ATLANTA (8/26/14)--A fair and functioning subprime auto lending market is an essential element of a healthy economy, according to a new white paper from Equifax.
Subprime auto lending does have its critics. Some subprime lenders have been criticized for granting loans with terms unfavorable to borrowers, similar to the mortgage issues that precipitated the financial crisis. Others say subprime auto lending could create a bubble similar to the one that precipitated the recent recession.
But "second chance" auto loans help people obtain access to convenient transportation, which makes them more employable and offers them more opportunities for education and community involvement, according to the Equifax white paper, "Not Yesterday's Subprime Auto Loan."
In a well-regulated financial market, rates are typically driven by competitive pressures, and predatory or discriminatory behaviors are prohibited by law, the white paper said. Borrowers who have credit scores in the subprime range have proven over time to have higher incidences of default on future obligations and thus are usually offered credit at higher interest rates than those with prime-grade credit scores.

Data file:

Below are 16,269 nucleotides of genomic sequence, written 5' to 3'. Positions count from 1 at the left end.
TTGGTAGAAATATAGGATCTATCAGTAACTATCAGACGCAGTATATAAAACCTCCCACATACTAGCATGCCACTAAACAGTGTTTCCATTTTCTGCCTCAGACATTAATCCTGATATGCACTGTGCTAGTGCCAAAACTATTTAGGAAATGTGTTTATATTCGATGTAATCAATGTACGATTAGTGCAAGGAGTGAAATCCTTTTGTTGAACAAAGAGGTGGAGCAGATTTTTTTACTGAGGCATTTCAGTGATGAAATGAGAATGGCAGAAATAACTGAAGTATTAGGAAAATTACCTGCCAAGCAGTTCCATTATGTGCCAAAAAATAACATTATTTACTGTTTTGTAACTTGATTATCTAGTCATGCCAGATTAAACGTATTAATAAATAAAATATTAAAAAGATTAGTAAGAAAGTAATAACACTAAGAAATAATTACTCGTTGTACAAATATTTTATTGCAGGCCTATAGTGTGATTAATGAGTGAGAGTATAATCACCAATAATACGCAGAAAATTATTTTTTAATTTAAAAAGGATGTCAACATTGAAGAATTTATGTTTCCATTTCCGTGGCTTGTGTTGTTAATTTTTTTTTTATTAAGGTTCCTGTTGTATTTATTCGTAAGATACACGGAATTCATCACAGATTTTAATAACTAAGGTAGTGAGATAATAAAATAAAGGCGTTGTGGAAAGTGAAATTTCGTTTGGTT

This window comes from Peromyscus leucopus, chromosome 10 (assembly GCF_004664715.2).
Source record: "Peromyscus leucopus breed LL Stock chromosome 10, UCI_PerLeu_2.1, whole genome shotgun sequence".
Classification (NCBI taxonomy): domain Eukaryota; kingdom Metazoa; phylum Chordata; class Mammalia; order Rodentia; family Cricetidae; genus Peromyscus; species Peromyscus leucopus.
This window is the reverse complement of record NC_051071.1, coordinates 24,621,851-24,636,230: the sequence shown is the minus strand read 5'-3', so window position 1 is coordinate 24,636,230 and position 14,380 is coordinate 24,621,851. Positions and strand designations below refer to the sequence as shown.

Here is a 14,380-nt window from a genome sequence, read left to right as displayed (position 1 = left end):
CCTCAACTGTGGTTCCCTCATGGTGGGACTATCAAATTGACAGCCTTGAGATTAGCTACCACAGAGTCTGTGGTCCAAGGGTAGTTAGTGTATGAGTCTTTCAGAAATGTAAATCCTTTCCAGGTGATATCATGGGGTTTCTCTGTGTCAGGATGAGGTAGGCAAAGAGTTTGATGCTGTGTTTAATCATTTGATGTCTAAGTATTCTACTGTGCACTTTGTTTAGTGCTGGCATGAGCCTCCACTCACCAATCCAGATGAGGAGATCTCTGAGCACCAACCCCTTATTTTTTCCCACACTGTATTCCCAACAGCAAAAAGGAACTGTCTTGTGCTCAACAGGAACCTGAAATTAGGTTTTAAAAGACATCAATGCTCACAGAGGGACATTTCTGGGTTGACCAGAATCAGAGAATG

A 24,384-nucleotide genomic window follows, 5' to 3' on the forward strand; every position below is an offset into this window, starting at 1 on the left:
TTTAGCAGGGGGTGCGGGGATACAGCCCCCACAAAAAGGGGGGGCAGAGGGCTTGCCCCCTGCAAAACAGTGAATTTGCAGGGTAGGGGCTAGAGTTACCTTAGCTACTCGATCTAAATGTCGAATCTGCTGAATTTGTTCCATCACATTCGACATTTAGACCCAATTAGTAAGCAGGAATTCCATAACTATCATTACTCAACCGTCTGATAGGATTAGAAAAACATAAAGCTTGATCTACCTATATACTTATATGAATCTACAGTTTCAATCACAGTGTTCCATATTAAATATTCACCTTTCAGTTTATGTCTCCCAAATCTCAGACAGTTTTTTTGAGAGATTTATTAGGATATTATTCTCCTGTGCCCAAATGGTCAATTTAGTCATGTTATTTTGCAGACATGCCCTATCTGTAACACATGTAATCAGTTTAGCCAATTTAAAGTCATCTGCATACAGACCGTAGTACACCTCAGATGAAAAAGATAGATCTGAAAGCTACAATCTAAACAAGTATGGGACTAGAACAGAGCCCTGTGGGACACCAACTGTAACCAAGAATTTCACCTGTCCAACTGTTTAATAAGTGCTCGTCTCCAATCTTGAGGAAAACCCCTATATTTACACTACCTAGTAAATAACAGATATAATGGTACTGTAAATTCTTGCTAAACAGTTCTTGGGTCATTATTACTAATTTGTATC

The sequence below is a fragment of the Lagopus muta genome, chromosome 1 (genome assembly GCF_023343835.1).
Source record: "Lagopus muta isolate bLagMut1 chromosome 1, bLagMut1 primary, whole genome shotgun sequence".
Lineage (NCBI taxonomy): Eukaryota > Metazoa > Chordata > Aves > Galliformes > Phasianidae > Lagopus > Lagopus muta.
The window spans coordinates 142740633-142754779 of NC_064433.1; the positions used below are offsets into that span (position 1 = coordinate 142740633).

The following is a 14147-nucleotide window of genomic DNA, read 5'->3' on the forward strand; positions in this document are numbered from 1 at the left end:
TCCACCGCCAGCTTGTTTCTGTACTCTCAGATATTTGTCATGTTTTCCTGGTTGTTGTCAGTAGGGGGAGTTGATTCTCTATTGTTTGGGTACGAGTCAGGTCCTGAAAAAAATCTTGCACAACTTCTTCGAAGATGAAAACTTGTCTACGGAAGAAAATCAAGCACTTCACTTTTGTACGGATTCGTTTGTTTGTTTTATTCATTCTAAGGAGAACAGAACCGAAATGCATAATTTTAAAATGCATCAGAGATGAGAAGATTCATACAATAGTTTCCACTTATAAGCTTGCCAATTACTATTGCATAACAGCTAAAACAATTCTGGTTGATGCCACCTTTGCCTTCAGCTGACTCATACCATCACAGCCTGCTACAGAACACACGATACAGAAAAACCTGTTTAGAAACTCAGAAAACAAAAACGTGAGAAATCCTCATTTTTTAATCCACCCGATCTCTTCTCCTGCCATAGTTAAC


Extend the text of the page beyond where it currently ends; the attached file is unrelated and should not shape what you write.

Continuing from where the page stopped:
Regarding a potential subprime auto lending bubble, Equifax studied data aggregated from the credit reports of more than 210 million consumers in its credit repository. The evaluated data indicates that subprime lending in the auto sector has been fairly stable since 2012; that originations have been shifting toward the higher end of the subprime spectrum; and that recent subprime loans have been performing well.
"Furthermore, the lending landscape today is not the same as it was in 2007," the paper said. "Lending in the heyday of the credit boom often greatly underweighted any consideration of credit worthiness outside of a credit score."
The paper explains that lending has returned to the "good old days," both because lenders generally have a reduced appetite for risk and because regulatory scrutiny has increased. In the subprime auto lending area, lenders are much more likely to verify incomes. "Given this, loans originated with a 620 credit score today are likely to perform very differently from loans originated with a 620 credit score in 2007, when the loans were likely granted without full underwriting," the paper said.
Fourteen credit unions located throughout the country participate in Non-Prime Auto Loans, a partnership between the National Credit Union Foundation and the Filene Research Institute that tests the viability of subprime auto lending in credit unions (News Now July 28). Through the program, credit unions make loan decisions that focus on the member's overall relationship with credit union.